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Weight bearing exercise may reduce bone mets.

Weight Bearing Exercise May Help Curb Metastatic Bone Tumors

Human bone is like a bank vault holding a fortune in gold – except the “gold” is actually precious growth factors that pay a vital role in bone health. These growth factors are the target of greedy cancer cells that have broken away from their primary tumor and spread to bone. The cancer cells need those growth factors in order to develop in the bone, but they must compete with healthy bone tissues that also need those factors.

Healthy bones exist in a state of dynamic internal regeneration. One stage of the regeneration occurs when older bone tissue is resorbed while the other stage involves depositing new tissue. This cycle maintains normal bone density and strength, and it relies upon the growth factors stores in bone tissue. When cancer cells metastasize to the bone, they being “stealing the gold” by using genetic messengers to disrupt that dynamic balance. Scientists theorize that metastatic tumor cells harness a messenger called Runx2i to instruct bone cells to produce too many proteins. When this occurs, the bone breaks down without adding new deposits, and its growth factors become available for the greedy tumor cells. At the same time, the bone is structurally weekend. Thus, the bone becomes fragile while the tumor profits.

For many non-cancerous diseases that deteriorate bones, such as osteoporosis in postmenopausal women, a standard of care is to prescribe weight bearing exercise. This is called loading the bone, and if done on a frequent, regular basis, it naturally induces the formation of greater bone mass for both healthy and unhealthy bones. Researchers at Cornell University had a hypothesis that loading the bone could offset the destructive action of the bone mets. They wanted to test it out, and if possible explain the biochemical processes involved.

Using laboratory mice, they conducted a 2-part controlled experiment. One part was an in vivo (living animal) study involving breast cancer cells implanted into a leg bone (tibia) of each mouse; non-cancer mice were used as controls. Once the tumor cells began to grow, mechanical compression (load) was applied to the leg bone of each mouse 5 times per week for either 2 or 6 weeks (the mice were anesthetized during compression). The results were then analyzed using both CT scans and ultimately pathology.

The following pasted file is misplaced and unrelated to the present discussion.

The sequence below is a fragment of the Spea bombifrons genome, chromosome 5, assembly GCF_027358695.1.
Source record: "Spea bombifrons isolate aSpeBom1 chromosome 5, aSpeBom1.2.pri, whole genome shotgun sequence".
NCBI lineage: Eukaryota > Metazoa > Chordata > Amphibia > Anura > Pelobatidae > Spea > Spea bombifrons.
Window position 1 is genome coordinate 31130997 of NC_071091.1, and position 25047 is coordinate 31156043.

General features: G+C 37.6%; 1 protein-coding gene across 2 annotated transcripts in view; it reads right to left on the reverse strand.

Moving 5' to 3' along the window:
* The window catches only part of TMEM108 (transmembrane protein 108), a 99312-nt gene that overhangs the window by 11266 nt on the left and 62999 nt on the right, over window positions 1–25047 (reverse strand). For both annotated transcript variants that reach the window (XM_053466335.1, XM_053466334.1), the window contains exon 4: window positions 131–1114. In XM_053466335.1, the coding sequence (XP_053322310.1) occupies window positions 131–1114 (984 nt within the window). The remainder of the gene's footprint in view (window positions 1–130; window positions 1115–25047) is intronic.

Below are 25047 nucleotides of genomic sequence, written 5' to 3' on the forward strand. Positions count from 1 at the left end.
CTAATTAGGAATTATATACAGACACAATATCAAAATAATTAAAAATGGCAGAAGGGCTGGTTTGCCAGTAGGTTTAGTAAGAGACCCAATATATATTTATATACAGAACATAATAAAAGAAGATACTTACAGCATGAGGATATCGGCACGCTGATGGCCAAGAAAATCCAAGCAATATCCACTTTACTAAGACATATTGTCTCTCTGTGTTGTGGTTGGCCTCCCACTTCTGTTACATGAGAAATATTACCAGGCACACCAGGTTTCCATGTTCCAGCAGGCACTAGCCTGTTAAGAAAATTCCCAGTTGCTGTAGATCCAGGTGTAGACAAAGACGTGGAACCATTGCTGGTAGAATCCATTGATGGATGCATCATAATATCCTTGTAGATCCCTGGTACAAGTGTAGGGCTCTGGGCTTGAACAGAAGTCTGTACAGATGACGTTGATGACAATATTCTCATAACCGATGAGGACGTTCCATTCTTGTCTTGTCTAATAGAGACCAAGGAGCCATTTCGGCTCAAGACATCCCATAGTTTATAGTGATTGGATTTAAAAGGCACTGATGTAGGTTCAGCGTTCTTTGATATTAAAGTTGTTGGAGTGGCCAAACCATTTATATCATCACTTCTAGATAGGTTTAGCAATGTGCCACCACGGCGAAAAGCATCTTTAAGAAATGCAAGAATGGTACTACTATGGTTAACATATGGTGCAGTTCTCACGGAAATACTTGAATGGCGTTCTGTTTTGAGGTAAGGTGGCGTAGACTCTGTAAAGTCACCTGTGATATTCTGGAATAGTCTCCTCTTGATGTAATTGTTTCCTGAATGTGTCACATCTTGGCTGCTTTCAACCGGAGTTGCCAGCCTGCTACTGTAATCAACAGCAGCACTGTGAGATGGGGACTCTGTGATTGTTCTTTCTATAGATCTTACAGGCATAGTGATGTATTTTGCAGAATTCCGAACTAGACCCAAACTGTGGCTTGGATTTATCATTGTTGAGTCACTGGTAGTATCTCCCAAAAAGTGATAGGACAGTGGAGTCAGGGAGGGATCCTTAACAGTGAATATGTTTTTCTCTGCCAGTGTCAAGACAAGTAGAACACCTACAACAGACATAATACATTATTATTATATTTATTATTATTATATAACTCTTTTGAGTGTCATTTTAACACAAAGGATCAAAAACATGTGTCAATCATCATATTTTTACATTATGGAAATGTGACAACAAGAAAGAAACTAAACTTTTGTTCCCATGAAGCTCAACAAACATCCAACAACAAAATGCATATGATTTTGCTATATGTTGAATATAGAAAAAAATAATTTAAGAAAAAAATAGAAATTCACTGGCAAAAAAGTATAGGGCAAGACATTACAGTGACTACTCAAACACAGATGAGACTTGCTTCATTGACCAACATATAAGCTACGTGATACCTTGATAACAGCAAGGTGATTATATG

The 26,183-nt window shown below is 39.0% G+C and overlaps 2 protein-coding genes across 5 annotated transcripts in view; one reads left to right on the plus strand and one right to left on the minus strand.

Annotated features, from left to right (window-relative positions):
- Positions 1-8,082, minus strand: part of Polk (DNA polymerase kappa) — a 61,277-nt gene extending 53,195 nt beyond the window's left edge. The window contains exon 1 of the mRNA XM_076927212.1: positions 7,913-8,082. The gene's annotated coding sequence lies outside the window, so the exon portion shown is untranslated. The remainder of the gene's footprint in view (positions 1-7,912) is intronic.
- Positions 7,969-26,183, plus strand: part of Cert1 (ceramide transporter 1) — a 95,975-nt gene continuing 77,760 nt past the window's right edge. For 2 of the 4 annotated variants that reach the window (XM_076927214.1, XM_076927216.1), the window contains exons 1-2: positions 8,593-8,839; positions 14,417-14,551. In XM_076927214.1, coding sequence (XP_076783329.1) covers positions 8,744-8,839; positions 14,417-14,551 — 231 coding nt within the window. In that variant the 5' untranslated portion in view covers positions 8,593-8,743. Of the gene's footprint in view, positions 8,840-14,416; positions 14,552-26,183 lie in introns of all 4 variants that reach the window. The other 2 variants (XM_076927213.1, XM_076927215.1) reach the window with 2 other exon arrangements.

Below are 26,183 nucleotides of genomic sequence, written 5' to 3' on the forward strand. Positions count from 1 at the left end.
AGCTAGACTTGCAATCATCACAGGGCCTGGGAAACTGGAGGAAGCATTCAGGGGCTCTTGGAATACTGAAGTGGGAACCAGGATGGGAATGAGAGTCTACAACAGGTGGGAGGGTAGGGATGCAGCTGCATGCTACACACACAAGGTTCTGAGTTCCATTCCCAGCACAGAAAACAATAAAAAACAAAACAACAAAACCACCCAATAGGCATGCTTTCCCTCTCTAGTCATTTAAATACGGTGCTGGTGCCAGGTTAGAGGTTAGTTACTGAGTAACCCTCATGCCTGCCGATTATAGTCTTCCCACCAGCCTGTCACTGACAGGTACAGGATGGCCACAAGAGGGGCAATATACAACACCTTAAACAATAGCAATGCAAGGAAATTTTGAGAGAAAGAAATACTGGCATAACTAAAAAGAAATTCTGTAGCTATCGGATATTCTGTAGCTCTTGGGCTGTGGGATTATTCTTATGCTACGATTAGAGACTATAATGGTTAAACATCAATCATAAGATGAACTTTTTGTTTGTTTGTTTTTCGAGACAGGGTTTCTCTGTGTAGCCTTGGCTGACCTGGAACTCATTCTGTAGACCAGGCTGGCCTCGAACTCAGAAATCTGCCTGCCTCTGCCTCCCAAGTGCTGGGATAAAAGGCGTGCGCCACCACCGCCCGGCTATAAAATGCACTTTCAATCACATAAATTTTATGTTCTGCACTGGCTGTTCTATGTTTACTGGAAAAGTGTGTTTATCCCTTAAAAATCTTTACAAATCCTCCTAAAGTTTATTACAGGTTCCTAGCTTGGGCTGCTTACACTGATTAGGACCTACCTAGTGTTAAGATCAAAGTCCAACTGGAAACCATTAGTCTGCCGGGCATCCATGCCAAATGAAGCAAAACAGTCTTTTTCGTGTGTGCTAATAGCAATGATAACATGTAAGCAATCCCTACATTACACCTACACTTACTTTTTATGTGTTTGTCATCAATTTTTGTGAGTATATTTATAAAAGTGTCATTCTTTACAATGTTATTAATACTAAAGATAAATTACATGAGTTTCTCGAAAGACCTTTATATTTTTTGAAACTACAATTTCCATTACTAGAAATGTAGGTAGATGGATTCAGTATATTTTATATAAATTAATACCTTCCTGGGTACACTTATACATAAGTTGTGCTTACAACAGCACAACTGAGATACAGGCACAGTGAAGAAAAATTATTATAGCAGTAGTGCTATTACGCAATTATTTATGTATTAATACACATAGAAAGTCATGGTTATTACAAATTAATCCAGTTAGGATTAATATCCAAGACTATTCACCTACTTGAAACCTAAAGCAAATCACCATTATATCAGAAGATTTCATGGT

The other part tested the effects of compression on the cancer cells themselves. “They injected tumor cells into a porous scaffold that looks like an aspirin pill, then loaded [put weight on] the cells by using a piston to squeeze the scaffold. They examined how different genes characteristic of tumor cells were expressed as the loading occurred.”ii

Here’s what they found: The in vivo mouse experiment demonstrated that loading the leg bones kept the tumor from growing as well as increased the bone mass, whereas doing nothing allowed the tumor to proliferate and the bone to deteriorate. The second part of the experiment allowed the researchers to isolate Runx2 as the “culprit” genetic messenger, and exclude others.

This is a remarkable study with a dual take-away:

  1. For patients with bone mets, weight bearing exercise focused on the bone(s) containing the tumors is a non-surgical, non-radiation, non-chemotherapy way to strengthen osteolytic bone damage (deterioration) and build new bone mass. This does not replace medical intervention, but would likely support the action of other therapies.
  2. Understanding the mechanism by which tumor cells use genetic messengers can lead to the development of new bone mets therapies that act by repressing those messengers.

More study is needed in both areas. While the application of exercise is promising, bone mets patients should not begin any type of exercise without the knowledge, permission and supervision of their oncology team. It can be hard to wait for human clinical trials to study the effects of loading bones with metastatic tumors, but carefully designed and monitored studies are occurring to test the feasibility, safety and effectiveness of weight bearing exercise for osteolytic bone mets. There is another type of metastatic bone tumor called sclerotic tumors (bones become overly dense, hard and brittle) that is also undergoing weight bearing testing since the results with osteolytic tumors are optimistic.iii

So take heart, weight bearing exercise may yet prove to be nature’s own defense to help guard the “gold” from the tumor thieves.

iLynch ME, Brooks D, Mohanan S, Lee MJ et al. In vivo tibial compression decreases osteolysis and tumor formation in a human metastatic breast cancer model. J Bone Miner Res. 2013 Nov;28(11):2357-67.
iiJu, Anne. “Exercise could reduce bone tumor growth.” Cornell Chronicle, June 1, 2017. http://news.cornell.edu/stories/2013/05/exercise-could-reduce-bone-tumor-growth
iiiHart NH, Newton RU, Spry NA, Taafe DR et al. Can exercise suppress tumour growth in advanced prostate cancer patients with sclerotic bone metastases? A randomized, controlled study protocol examining feasibility, safety and efficacy. BMJ Open. 2017 May 30;7(5):e014458.

Bone mets